In a case where bad faith was not shown, the Alabama Supreme Court excluded test results in a hazardous waste disposal prosecution.  Ex parte Gingo, 605 So. 2d 1237 (Ala. 1992).   Distinguishing Youngblood the court observed that in this case there was no evidence available to refute the test results because the samples had been destroyed, and the very evidence necessary to convict the defendants was the test results.  In other words, the defendants were indicted solely because of the test results done on the samples.  Citing Justice Stevens' concurring opinion in Youngblood the unanimous Court excluded the State's test results.  This case might be of use in that limited number of instances where the crime lab destroys blood or urine samples in a DUI-drugs case before you are retained.  This would be especially true in a case where the arresting officer does not have the relevant skills, experience, or training to render an opinion as an expert on the issue of whether your client was under the influence of a drug.  See People v. Workman, 312 Ill. App. 3d 305, 726 N.E. 2d 759 (2000).


26.  Gumma v. White, 345 Ill. App. 3d 610, 803 N.E. 2d 130 (2003).  

It seems well established that the state is not collaterally estopped from presenting evidence that a defendant refused to submit to state test at defendant's trial for DUI because an administrative law judge found that the police officer who stopped the defendant failed to properly inform the defendant of his/her implied consent rights.  The ALJ's decision has no preclusive effect in a criminal trial because the state did not have a full opportunity to litigate the issue of whether the defendant refused testing during the administrative hearing.  Swain v. State, 251 Ga. App. 110 (2001).  Please note that in Swain, unlike earlier cases, an evidentiary hearing was held and the ALJ reached a decision on the merits.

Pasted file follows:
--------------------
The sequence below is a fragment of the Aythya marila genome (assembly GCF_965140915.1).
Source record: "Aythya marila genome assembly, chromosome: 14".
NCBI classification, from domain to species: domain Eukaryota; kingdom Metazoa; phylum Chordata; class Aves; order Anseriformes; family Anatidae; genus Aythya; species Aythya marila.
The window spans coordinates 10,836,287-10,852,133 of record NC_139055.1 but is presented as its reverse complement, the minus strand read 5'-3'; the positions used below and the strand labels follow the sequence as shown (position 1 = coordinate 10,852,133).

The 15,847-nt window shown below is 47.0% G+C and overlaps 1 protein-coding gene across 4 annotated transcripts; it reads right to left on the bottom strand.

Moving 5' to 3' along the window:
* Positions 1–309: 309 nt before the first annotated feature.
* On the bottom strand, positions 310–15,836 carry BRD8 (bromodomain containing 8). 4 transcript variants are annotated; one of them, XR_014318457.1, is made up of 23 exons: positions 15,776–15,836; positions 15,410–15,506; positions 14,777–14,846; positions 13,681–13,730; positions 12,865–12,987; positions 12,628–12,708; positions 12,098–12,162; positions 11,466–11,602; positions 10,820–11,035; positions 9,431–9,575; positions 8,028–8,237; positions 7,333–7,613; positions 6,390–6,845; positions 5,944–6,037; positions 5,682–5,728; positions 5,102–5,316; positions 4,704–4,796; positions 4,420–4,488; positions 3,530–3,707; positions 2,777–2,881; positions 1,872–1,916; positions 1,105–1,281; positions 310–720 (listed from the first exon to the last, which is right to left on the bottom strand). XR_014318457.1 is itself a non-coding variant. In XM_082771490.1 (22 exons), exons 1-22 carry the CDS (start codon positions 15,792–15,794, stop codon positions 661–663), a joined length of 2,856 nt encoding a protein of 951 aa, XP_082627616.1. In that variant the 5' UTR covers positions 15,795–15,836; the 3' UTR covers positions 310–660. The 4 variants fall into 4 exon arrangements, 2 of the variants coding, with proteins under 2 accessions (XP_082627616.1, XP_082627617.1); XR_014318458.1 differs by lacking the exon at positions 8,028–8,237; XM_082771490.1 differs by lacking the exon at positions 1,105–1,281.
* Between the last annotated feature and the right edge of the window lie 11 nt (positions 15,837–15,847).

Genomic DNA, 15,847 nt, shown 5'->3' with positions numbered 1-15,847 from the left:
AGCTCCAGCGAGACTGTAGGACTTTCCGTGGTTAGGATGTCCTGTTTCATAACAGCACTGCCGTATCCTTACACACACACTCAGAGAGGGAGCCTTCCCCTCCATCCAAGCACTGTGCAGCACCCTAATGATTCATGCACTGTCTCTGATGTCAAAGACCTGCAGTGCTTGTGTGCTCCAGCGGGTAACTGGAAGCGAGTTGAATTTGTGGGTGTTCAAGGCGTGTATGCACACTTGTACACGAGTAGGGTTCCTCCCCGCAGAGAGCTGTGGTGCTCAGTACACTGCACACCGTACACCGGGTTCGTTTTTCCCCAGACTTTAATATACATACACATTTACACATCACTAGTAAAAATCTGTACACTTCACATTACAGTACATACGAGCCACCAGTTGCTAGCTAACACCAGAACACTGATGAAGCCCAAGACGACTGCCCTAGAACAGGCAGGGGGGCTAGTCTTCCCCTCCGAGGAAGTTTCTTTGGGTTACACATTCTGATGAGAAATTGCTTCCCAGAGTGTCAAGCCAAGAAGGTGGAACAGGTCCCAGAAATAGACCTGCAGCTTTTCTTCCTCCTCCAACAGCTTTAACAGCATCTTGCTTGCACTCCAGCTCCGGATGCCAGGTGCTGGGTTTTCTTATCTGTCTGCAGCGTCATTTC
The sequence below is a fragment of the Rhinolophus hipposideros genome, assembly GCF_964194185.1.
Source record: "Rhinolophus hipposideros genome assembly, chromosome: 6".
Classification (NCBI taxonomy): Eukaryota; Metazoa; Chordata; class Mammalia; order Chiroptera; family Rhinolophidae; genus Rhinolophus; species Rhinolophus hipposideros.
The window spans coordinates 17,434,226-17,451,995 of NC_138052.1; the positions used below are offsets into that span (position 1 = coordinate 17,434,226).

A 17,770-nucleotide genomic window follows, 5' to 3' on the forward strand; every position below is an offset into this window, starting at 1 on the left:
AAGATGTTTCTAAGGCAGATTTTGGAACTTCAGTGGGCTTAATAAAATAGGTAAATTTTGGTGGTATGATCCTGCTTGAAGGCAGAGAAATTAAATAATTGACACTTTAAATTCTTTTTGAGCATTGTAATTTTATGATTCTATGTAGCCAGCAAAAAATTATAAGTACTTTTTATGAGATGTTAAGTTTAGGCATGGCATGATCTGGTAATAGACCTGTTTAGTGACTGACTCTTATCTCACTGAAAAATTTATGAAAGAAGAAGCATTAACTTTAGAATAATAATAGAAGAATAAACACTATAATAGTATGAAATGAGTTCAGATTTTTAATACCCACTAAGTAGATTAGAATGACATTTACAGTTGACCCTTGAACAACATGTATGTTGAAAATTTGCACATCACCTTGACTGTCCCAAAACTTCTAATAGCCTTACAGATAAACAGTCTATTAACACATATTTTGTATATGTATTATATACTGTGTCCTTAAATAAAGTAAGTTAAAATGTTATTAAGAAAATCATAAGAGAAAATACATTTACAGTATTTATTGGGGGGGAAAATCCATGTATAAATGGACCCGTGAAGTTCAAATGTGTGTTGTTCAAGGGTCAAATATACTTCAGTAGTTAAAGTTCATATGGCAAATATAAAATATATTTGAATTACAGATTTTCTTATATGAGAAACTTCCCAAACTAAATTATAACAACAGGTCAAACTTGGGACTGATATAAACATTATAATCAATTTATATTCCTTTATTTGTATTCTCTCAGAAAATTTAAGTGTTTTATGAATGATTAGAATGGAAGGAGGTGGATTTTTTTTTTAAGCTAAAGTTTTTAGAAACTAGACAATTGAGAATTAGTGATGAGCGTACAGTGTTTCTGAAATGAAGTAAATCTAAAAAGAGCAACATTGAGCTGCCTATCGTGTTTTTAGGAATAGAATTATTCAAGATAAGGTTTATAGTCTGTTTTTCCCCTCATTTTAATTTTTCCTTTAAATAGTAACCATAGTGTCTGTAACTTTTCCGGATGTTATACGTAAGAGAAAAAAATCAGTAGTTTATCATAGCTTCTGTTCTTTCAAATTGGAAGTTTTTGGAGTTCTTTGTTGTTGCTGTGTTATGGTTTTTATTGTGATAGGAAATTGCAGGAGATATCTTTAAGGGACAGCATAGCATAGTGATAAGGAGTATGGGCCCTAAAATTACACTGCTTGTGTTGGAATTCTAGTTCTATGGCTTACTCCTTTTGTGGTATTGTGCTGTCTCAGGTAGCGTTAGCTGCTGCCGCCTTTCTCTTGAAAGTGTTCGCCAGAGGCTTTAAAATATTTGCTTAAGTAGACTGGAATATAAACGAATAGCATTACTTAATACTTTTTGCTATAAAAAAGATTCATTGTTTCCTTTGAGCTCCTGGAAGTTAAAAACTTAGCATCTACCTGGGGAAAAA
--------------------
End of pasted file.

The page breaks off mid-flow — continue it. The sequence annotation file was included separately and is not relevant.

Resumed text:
There are four requirements for application of the doctrine of collateral estoppel:     1. Both proceedings must involve the same parties or their privies. 2. The issue must have been actually litigated and determined in the first proceeding.          3. The determination must have been essential to the judgment in the first proceeding.       4. The party against whom the doctrine is asserted must have had a full opportunity to litigate the issue in question.